Development of ATR Objectives for Wide-Area Micro-FTIR Imaging and a Novel Micro-FTIR Imaging System

April 9, 2019

Introduction

It has been over two decades since Fourier Transform Infrared (FTIR) Imaging has become commonly used, this is due to advances made in multichannel infrared microscopes. During this period, in order to accommodate increasingly diverse sample types and measurement goals, products have been developed that focus on new and improved accessories and analysis algorithms. JASCO has recently developed several innovative IR imaging systems as shown below  including an infrared light path scanning imaging system for an FTIR microscope, with a completely new concept for attenuated total reflectance (ATR) objectives. In this presentation, details of these systems are described and demonstrated using examples from real-world applications.

FT/IR-6800FV+IRT-7200 with ATR-5000-SD

Development of an FTIR Microscopy System and ATR Objective

JASCO has developed two distinct types of FTIR microscope; IRT-5200 and IRT-7200. Both have ‘IQ-Mapping’ as a core function, which enables the measurement point to be moved by scanning the infrared beam over the sample and collect imaging data without any requirement to move a motorized sample stage. In micro-ATR measurement, this allows the measurement of a sample that is not located directly at the center of the prism, and makes it possible to perform measurements on viscous samples without cross-contamination and with reduced measurement time.

In addition, we developed a ‘View-Through’ ATR objective (ATR-5000-S Series) for observing the sample when it is in close contact with the prism.

System Configurations

FT/IR-6000FV : Flagship model with Full-Vacuum system

Micro-FTIR

IRT-5200: IQ-Mapping

IRT-7200: IQ-Mapping and Linear-array MCT detector (Max. 9600 spectra per min.)

All models equip ATR pressure sensor as standard in ATR measurement.

ATR Objective (ATR-5000-S Series)

ATR-5000-SS (ZnS prism) : Observation of sample in contact with prism

ATR-5000-SD (Diamond prism): Observation of sample in contact with prism

FTIR Imaging Microscopy without Moving Stage – IQ Mapping

IQ Mapping enables the point of measurement to be varied in the scanning light path. This system was designed to obtain equivalent spectra at all points and to satisfy the total reflection condition at any point in the IQ Mapping area. A confirmation of the effectiveness of this design can be seen here; ATR Imaging of water using IQ Mapping, proves that  spectra shape and peak intensity of O-H absorption are uniform across the entire imaging area, and spectra of a high refractive index sample (polycarbonate, n = 1.59) at the center and edge of the light scanning area, show that spectra were obtained equally and without distortion or baseline slope.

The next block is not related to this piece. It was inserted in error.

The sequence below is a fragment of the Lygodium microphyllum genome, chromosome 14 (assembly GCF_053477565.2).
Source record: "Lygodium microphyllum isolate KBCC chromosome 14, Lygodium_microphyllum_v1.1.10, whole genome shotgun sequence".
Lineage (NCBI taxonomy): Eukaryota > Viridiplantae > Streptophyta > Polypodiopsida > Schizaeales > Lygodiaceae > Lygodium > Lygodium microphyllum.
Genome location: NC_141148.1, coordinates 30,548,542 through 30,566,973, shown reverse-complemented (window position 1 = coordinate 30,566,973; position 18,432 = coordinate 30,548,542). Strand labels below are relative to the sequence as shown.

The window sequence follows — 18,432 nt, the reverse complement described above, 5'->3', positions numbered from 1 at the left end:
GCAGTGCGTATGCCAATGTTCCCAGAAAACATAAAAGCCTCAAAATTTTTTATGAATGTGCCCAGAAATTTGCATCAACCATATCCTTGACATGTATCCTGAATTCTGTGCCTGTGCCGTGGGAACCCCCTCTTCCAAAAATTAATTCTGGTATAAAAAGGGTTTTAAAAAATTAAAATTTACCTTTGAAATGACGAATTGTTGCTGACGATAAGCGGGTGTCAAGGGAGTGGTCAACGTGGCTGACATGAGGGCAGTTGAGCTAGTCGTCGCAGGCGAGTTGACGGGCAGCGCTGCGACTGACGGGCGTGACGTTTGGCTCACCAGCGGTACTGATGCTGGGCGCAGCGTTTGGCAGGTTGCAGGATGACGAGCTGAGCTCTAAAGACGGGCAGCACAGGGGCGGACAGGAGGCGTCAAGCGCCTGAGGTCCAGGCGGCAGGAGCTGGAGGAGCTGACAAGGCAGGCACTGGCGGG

‘View-Through’ ATR Objective

The ‘view-through’ ATR objective allows switching between normal observation mode and ATR mode in a single objective lens. The prism is made from ZnS or diamond which is transparent to visible and infrared light, thereby the ‘view-through’ ATR objective enables measurement and observation simultaneously when the sample is in contact with the prism.

Application of Combination with IQ Mapping and View-Through ATR

By combining the ‘View-Through’ ATR objective and ‘IQ-Mapping’ techniques, we can obtain a visible image of the contact observation together with chemical imaging IR data at a single point of contact and without moving an XY stage. This eliminates cross-contamination. It also saves time during sample measurements and minimizes the risk of the sample moving or being damaged when changing the point of contact for the measurement.

Applications of this system include analysis of the particle distribution in oil samples and IR imaging of the interface between solids and liquids.

Development of ATR Objective for Wide-Area Imaging with High-Throughput

We have also developed another type of ATR objective, ATR-5000-MG. This ATR objective achieves high-throughput using a new design and enables wide-area imaging in a single contact point in combination with ‘IQ-Mapping’.